Rare watercolors from one of Georgia’s earliest naturalists will be exhibited beginning in April at the Richard B. Russell Building Special Collections Libraries as part of the celebration of the 20th anniversary of the James W. Woodruff, Sr. Center for the Natural History of Georgia.
Of the thousands of drawings Abbot made, fewer than 200 of his butterfly and moth illustrations and none of his bird drawings were published, according to curator Beth Fowkes Tobin, UGA professor of English and Women’s Studies. Abbot’s original watercolor drawings of insects and birds along with the engravings of Abbot’s drawings that were published in 1797 in The Natural History of the Rarer Lepidopterous Insects of Georgia are included. “This book was praised as one of ‘most beautiful and valuable’ natural history publications of his era,” Tobin said.
In addition to selections from the Hargrett Rare Book and Mansucript Library collections, Emory University, the University of South Carolina and the Morris Museum have loaned drawings for the exhibit.
John Abbot (1751-1840), an Englishman, arrived in Georgia in 1776, planning to stay only a few years. Abbot hoped to use his time in Georgia to jump-start a career as a natural history illustrator, supporting himself by collecting insect and bird specimens for London’s natural history collectors and dealers. Abbot intended to return to London after he had made enough drawings to establish his career. But Abbot never left the South, living the rest of his long life in rural Georgia, where he continued to collect and draw insects and birds into his 80s, producing more than 7,000 watercolor drawings.
“One factor in his decision to remain in Georgia was what he called his ‘peculiar liking for insects.’ His love of insects took Abbot off the usual path followed by natural history illustrators, who lived and worked in urban centers of natural history inquiry, places such as London and Philadelphia, where they oversaw the publication of their artwork,” Tobin said.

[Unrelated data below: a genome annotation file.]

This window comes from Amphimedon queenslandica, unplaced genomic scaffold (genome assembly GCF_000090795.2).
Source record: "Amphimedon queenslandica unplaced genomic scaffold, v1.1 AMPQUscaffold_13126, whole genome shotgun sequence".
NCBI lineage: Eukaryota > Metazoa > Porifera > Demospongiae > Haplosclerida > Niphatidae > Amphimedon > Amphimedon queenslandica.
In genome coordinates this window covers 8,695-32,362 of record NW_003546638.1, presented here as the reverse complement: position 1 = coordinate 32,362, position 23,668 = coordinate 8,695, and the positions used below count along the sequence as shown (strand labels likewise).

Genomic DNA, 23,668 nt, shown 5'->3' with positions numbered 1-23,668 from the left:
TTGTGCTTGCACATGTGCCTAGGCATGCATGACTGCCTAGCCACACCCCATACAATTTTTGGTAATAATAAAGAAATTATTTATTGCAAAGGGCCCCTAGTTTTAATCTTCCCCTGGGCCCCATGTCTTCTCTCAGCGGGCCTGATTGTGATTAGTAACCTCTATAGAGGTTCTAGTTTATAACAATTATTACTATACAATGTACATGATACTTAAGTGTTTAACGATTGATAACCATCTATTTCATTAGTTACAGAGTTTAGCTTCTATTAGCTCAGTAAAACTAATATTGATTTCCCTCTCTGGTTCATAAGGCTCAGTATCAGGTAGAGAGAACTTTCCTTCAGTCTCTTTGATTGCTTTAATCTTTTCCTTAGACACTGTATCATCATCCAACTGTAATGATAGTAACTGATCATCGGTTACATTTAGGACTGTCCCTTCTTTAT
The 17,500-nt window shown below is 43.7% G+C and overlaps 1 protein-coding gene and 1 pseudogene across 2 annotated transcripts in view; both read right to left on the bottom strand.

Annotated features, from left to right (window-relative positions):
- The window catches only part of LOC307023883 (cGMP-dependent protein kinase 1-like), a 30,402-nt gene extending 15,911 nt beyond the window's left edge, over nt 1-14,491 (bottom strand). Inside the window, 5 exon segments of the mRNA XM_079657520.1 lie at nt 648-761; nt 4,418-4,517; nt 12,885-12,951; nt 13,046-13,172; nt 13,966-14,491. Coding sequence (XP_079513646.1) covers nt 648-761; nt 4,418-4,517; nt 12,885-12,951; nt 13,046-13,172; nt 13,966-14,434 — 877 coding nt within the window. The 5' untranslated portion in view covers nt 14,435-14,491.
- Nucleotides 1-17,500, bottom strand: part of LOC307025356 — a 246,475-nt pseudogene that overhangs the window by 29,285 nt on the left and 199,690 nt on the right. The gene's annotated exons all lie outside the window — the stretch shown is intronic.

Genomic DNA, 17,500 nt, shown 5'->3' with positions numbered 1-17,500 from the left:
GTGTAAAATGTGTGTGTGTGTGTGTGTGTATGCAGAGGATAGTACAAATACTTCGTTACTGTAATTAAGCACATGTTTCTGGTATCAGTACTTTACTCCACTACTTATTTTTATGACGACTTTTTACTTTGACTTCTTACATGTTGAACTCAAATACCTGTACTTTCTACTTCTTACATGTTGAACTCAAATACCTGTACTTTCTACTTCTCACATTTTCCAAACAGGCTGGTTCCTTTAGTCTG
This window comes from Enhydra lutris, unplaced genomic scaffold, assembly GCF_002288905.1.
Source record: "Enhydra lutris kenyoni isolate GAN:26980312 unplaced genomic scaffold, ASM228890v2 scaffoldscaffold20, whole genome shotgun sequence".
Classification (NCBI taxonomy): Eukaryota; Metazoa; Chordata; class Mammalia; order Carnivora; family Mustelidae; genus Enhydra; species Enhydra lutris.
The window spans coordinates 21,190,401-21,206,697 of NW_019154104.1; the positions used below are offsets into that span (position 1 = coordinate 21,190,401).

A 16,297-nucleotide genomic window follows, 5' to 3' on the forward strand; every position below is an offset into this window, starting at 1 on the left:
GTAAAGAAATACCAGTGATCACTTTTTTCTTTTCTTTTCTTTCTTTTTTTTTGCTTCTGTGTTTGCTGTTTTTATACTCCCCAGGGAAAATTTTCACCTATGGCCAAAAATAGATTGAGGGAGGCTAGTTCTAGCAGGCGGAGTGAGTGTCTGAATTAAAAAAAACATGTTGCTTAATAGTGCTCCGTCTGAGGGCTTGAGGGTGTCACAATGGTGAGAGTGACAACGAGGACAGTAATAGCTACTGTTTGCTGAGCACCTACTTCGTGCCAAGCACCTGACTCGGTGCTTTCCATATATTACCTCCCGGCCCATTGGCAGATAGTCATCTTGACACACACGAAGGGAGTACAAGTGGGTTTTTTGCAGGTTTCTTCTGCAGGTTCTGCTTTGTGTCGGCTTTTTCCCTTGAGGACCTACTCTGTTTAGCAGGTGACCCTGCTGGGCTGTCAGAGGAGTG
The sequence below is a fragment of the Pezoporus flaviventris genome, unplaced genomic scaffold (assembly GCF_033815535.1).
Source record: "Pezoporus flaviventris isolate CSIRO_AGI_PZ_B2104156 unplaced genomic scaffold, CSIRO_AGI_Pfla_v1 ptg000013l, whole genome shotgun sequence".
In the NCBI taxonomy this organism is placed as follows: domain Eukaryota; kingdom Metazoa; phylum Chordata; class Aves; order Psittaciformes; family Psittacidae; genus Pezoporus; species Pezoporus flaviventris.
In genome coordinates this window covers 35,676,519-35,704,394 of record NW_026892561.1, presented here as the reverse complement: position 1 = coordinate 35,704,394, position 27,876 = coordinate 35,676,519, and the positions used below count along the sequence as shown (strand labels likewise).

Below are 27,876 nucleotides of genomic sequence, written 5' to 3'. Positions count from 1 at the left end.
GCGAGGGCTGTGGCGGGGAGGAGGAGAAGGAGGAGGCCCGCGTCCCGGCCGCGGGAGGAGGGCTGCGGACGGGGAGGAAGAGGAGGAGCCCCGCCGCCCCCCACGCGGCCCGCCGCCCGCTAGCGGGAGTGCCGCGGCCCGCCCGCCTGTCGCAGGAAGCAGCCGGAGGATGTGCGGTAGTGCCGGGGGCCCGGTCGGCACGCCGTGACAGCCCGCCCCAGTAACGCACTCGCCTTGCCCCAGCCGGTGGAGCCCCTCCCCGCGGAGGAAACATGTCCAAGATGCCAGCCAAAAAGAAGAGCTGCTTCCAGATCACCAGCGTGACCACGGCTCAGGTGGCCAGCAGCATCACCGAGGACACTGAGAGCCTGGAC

A series of public programs accompanies the exhibition; the kick-off events in April will all be held in the Russell Special Collections Libraries:
April 22, 6 p.m.: Exploring the Edge: Scientific Illustration and Natural History Collections in Contemporary Art Artist-scientist Nancy Lowe will explore contemporary artists who use scientific illustration and/or natural history collections in artworks. Featured artists will include Walton Ford, George Boorujy, Brandon Ballengée, Rosamond Purcell, and Suzanne Acker.
April 23, 10 a.m.: Scientific illustration in black and white media with Nancy Lowe In this workshop, participants will learn scientific illustration techniques in graphite and pen.
April 23, 2 p.m.: Scientific illustration in watercolor with Nancy Lowe In this workshop, participants will learn watercolor techniques specific to scientific illustration.
April 28, 5:30 p.m.: The Virtual Roach Project Joseph McHugh will discuss the Virtual Roach Project, a web resource focused on insect anatomy that was developed as a technical reference and an instructional tool. The project links morphological terminology with an extensive image archive, including scientific illustrations, scanning electron micrographs, and photomicrographs. Users are able to explore the anatomy of a cockroach through a virtual dissection.
The Woodruff Center for the Natural History of Georgia collects and preserves for scholarly research historical resources that reflect and document the natural history of the State of Georgia. The Center includes the James W. Woodruff, Sr. Natural History of the Chattahoochee Valley Collection.